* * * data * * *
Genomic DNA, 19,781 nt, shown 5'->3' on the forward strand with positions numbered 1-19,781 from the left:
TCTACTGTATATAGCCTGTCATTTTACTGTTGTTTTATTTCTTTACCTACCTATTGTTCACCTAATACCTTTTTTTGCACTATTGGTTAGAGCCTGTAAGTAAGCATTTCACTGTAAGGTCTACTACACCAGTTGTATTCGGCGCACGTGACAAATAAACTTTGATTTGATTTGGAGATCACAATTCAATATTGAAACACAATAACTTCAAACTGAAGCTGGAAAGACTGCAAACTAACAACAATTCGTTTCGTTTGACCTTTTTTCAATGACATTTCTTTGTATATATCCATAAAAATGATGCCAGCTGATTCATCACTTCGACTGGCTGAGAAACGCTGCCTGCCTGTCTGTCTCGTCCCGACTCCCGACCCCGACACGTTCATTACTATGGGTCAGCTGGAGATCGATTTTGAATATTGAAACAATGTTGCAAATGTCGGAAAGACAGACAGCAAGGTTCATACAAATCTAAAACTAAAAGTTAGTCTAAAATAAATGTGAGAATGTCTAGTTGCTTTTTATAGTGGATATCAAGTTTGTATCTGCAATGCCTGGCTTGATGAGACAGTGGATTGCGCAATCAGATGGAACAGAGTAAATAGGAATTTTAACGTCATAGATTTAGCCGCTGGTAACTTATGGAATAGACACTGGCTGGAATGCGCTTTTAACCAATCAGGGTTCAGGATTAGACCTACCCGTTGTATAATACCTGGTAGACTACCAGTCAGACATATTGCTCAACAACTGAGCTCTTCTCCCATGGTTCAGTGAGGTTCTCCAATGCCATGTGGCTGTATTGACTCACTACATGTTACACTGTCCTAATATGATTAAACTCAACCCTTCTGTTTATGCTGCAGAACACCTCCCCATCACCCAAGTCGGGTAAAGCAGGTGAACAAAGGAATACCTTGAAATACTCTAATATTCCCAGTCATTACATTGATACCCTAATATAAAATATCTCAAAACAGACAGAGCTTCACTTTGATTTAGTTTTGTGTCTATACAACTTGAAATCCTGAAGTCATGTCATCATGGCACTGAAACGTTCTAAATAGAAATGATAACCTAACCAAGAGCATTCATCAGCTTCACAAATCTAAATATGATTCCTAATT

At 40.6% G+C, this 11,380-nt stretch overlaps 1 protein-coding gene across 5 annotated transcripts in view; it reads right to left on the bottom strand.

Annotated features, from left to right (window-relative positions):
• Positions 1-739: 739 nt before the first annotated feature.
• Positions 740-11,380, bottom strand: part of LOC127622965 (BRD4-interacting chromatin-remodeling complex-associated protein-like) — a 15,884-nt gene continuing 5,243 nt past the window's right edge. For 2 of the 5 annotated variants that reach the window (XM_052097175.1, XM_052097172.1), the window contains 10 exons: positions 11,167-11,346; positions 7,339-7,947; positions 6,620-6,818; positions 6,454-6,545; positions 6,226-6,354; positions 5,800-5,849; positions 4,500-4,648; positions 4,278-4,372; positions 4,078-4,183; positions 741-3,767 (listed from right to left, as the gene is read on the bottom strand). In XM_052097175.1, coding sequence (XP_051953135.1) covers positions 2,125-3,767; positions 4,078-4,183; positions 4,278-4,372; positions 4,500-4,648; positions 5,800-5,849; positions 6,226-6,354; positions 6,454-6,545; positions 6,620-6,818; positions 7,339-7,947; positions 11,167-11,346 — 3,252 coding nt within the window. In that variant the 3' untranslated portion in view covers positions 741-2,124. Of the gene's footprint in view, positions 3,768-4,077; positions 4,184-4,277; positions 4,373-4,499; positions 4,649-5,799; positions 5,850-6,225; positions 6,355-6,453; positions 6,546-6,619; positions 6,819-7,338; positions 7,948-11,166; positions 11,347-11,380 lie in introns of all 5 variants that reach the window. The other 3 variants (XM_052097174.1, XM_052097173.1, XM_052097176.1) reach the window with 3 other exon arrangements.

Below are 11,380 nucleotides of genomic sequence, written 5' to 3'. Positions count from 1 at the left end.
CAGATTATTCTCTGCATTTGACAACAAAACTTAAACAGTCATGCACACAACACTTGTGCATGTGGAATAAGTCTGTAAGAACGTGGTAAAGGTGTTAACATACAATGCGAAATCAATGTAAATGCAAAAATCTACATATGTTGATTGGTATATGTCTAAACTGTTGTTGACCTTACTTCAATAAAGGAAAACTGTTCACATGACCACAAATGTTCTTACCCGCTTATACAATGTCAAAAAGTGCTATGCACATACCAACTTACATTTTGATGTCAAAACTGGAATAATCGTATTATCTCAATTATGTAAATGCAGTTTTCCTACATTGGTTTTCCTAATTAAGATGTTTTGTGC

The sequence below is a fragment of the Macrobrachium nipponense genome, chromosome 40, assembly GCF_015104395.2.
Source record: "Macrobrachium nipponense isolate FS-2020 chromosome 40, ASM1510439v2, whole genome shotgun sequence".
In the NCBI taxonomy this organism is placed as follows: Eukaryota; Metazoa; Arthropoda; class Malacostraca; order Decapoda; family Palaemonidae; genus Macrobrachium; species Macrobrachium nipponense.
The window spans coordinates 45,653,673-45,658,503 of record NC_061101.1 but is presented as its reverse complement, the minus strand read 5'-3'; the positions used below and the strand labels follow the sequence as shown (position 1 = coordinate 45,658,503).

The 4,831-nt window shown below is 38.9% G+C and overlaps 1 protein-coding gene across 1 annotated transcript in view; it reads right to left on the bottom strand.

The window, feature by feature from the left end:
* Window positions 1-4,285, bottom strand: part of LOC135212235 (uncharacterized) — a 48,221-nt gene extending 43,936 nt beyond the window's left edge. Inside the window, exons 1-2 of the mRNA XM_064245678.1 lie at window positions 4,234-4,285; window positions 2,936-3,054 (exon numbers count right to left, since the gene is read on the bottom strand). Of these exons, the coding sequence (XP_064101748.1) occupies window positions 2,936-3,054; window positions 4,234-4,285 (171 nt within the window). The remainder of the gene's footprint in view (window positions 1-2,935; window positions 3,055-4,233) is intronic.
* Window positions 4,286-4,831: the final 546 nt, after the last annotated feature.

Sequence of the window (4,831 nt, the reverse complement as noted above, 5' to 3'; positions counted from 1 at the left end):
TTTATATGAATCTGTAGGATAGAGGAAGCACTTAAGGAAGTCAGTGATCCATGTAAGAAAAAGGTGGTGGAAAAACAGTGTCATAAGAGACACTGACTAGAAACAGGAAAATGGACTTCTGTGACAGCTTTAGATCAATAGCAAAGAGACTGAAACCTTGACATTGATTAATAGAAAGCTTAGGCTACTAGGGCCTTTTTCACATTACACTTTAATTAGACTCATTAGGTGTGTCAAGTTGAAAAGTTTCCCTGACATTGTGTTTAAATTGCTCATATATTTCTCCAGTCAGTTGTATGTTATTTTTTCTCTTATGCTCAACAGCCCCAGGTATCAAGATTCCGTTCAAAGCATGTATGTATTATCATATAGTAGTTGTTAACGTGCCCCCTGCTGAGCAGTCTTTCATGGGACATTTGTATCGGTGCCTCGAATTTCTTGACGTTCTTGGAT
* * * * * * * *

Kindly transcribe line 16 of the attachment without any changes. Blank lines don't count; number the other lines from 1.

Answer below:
* Window positions 4,286-4,831: the final 546 nt, after the last annotated feature.